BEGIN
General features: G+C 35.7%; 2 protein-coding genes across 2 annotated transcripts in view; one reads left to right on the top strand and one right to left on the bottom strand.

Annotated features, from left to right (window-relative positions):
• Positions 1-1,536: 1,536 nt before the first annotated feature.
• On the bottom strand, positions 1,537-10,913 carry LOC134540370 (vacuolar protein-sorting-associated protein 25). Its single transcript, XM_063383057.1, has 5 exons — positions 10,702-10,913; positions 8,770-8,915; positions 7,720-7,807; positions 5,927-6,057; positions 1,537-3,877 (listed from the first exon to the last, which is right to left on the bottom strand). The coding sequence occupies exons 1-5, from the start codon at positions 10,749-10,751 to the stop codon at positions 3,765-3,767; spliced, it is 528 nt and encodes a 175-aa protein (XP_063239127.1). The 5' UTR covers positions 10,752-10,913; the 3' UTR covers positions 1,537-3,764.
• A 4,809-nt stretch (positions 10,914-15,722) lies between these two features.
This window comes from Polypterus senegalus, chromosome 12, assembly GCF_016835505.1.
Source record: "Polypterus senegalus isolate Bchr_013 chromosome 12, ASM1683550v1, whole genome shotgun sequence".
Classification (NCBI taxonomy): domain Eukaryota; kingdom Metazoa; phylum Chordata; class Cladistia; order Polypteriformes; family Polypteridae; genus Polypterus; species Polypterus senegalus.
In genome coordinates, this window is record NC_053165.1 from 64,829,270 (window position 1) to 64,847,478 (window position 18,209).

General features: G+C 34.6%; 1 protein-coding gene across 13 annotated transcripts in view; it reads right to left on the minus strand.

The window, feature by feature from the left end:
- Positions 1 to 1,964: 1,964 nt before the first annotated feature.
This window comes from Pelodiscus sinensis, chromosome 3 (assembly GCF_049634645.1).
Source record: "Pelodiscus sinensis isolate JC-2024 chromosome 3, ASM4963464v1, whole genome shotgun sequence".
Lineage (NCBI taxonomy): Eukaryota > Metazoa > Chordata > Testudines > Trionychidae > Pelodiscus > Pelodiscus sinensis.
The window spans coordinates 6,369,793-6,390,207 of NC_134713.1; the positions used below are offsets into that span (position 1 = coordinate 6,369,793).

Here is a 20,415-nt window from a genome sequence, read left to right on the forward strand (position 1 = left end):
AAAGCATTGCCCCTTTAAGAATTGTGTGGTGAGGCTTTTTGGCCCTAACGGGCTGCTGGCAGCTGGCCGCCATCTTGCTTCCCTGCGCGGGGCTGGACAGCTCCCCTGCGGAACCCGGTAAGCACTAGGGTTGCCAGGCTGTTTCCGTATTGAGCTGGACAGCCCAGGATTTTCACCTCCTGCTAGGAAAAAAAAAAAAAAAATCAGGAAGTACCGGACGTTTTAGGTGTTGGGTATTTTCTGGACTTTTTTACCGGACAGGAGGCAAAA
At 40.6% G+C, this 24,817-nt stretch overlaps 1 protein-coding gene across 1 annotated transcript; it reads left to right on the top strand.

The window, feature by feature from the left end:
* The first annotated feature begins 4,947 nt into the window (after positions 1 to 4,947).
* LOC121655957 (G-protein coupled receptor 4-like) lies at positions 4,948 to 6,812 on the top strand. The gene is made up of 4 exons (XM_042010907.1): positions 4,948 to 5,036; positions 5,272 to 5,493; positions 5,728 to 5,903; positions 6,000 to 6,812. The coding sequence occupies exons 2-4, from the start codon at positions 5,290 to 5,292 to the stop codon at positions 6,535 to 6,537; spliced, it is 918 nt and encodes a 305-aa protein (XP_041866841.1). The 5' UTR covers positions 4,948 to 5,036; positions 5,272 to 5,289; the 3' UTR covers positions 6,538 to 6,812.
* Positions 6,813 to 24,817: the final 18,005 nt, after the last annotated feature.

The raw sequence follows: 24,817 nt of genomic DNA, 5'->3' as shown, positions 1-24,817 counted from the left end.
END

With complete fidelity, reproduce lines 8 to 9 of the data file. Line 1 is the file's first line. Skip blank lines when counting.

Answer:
Classification (NCBI taxonomy): domain Eukaryota; kingdom Metazoa; phylum Chordata; class Cladistia; order Polypteriformes; family Polypteridae; genus Polypterus; species Polypterus senegalus.
In genome coordinates, this window is record NC_053165.1 from 64,829,270 (window position 1) to 64,847,478 (window position 18,209).